One of the ways I am most like my Dad is that my true home is the open road. I am never as happy as when I am traveling the back country roads of Pennsylvania or the coastal roads of New England. Road life is a thinking life, and the panorama of nature passing is inextricable from the landscape of the soul.  If my Dad had wanted to be cremated, I would have spread his ashes along a country road in Floyd County, Virginia. I have already told my daughter and husband that I want mine scattered on a country road in Pennsylvania. The thought of the wind catching up my ashes and swirling them restlessly along the road forever is joy to me.

This inner restlessness means that to have any stability in my life, I must exert a huge act of will to stay with something. In the early years of my marriage, I began to feel smothered by the “stay-here-edness” of my husband, who loves to put down deep roots. I love that about him now because it made him stay with me all these 20+ years. But in the beginning, it was like an iron chain around my ankles. I wanted to pick up and leave every few years to see new environs and experience radically different things to feed my thought life. His immoveable wall of immutability stood in my way. He has taken small trips with me, the longest to France for 18 days. As time goes on, his roots go deeper and deeper. These days he is supremely content to stay in his chair except for forays to restaurants, automotive parts stores, and church.

Looking back, I understand that I let go of what I loved to stay with him. I guess I wanted him more than I wanted to wander. Or maybe I am like a toddler who takes three excited steps out into the world, but then has to glance back at Mom to manage her insecurity.

(Just being there, my husband is the anchor for my unsteady steps in this water world of mine.)

Posted by: Jewelie Dee | January 28, 2013

A Drowning (1)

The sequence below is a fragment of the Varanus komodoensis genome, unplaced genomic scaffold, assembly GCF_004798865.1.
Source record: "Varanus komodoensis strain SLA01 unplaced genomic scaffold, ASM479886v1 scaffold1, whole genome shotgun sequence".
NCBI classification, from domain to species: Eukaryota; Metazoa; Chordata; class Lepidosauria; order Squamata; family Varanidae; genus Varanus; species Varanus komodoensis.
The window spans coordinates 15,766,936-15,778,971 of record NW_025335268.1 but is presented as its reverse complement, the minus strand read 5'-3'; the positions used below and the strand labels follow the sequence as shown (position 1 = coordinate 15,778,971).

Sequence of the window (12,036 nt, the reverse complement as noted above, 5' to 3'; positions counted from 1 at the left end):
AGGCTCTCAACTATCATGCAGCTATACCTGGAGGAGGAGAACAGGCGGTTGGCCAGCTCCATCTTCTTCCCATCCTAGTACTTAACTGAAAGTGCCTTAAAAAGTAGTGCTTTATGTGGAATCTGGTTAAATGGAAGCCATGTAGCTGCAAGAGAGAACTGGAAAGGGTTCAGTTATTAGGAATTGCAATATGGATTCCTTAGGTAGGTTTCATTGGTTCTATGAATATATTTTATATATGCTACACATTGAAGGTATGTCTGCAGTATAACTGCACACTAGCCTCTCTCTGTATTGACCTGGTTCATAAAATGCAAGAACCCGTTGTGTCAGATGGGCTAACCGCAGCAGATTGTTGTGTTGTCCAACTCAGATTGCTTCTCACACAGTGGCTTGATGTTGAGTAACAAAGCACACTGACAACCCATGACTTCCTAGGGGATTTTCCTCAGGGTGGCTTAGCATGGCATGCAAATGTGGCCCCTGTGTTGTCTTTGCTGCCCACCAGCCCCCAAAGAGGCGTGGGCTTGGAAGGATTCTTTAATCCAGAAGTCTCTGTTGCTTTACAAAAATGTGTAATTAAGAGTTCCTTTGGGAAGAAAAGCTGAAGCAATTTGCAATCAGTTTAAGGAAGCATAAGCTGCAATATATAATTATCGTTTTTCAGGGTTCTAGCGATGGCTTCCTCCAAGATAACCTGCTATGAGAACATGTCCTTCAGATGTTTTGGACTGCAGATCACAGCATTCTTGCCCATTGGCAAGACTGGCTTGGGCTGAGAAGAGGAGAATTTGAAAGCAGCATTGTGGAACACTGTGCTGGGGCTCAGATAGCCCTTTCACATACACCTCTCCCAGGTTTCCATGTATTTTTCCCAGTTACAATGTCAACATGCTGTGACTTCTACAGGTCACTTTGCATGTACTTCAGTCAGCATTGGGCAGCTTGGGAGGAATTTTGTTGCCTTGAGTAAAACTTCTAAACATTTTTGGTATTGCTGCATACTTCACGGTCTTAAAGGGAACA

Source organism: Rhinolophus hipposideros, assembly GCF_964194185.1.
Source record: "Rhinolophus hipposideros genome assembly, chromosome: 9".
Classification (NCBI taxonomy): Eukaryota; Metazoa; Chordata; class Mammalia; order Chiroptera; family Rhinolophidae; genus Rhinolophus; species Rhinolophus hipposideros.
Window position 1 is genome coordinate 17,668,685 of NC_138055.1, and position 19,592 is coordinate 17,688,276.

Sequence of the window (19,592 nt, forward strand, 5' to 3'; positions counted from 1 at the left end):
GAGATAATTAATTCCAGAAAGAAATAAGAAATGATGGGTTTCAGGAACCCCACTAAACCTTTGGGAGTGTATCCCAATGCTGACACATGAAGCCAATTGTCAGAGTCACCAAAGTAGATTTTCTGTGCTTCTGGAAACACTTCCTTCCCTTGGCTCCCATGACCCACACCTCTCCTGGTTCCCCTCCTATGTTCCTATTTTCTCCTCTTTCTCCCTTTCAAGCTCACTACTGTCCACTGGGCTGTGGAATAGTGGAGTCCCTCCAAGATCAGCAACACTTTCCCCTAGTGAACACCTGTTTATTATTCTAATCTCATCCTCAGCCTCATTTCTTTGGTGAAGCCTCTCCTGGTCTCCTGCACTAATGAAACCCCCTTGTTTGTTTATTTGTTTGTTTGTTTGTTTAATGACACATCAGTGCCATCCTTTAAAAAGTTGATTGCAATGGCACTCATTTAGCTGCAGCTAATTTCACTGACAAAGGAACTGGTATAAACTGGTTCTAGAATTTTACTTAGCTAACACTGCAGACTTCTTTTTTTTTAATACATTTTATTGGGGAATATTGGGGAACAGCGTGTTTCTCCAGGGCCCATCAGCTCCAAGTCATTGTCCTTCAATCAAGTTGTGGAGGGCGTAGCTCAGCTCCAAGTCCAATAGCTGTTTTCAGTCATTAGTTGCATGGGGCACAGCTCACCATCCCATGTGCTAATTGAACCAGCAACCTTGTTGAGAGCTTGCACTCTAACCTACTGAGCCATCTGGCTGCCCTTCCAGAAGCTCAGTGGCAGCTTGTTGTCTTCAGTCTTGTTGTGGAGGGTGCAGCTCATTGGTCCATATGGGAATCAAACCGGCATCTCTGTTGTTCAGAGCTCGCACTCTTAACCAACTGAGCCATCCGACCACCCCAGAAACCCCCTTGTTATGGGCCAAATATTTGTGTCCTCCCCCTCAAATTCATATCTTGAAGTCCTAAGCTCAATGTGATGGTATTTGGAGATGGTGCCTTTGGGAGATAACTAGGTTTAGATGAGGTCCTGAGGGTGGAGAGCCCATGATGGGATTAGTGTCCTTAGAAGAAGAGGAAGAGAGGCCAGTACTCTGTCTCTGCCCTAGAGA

When the doctor told my Dad that his heart was so weak that it was barely beating, and that it would just stop its tired ticking one day, a question thrummed in my head. “Dad, what does it feel like to be told that you are going to die?”

“I don’t believe it,” he answered wryly, peering up at me from his lowered head, with his sly, sideways grin.

He didn’t believe it, and I understood. He had missed so many bullets: his first heart attack (at the house of a doctor whose wife put nitro under his tongue), open heart surgery (I’ll never forget the waxen sheen of his skin when he emerged), and drunken binges followed by episodes of DT’s (it was horrifying to watch him pound on his own chest to keep his heart beating).

No, he could not wrap his mind around the probability that life would end. It was out of the realm of experience.

He did die, just as the doctor had predicted. One night, he made love to his wife, got up from bed and went into the bathroom for post-coital ablutions . . . and his heart stopped. It stopped, and he slid down to the floor, where his wife found him minutes later when she started wondering what was taking him so long.

I sometimes try to picture what it was like for her. In the blink of an eye, a yawning black hole of dark space loomed where the universe of another human being had been. The world was suddenly devoid of anything that really mattered and facing her was a world that cared only in passing. Alone again. Nevermore.

When I was a little girl, I used to stare at my Dad and wonder what he was thinking. I can see him standing in the kitchen, eyes gazing far away into space, leaning on the left forearm pressed against our small refrigerator. His right hand absent-mindedly picked his teeth with a matchbook cover. Rolled up, hillbilly style in his t-shirt sleeve, was a pack of Camel cigarettes. He looked so handsome it took my breath away.

Dad, like myself, was not a big talker. He was a big thinker. A starer into inner space. A traveler into inner landscapes. A dreamer of dreams. A rememberer of memories. He, as my nephew Gabe would say, had a very rich inner life.

But in his outer life, also like myself, he was always walking under water.

We are people who find our waking world the dream, and our dreams more vivid than anything we experience with our senses. I would often wonder, “When will I awaken and my real life begin?” The outer world was muffled and blurry. Truths were cloudy, and emotions were a tyrannical climate in a land where nothing was clear. The world of senses was, well, senseless.

I had heard people use the phrase “my moment of clarity.” I waited with bated breath a long, long time for mine.

(It is difficult to breathe under water.)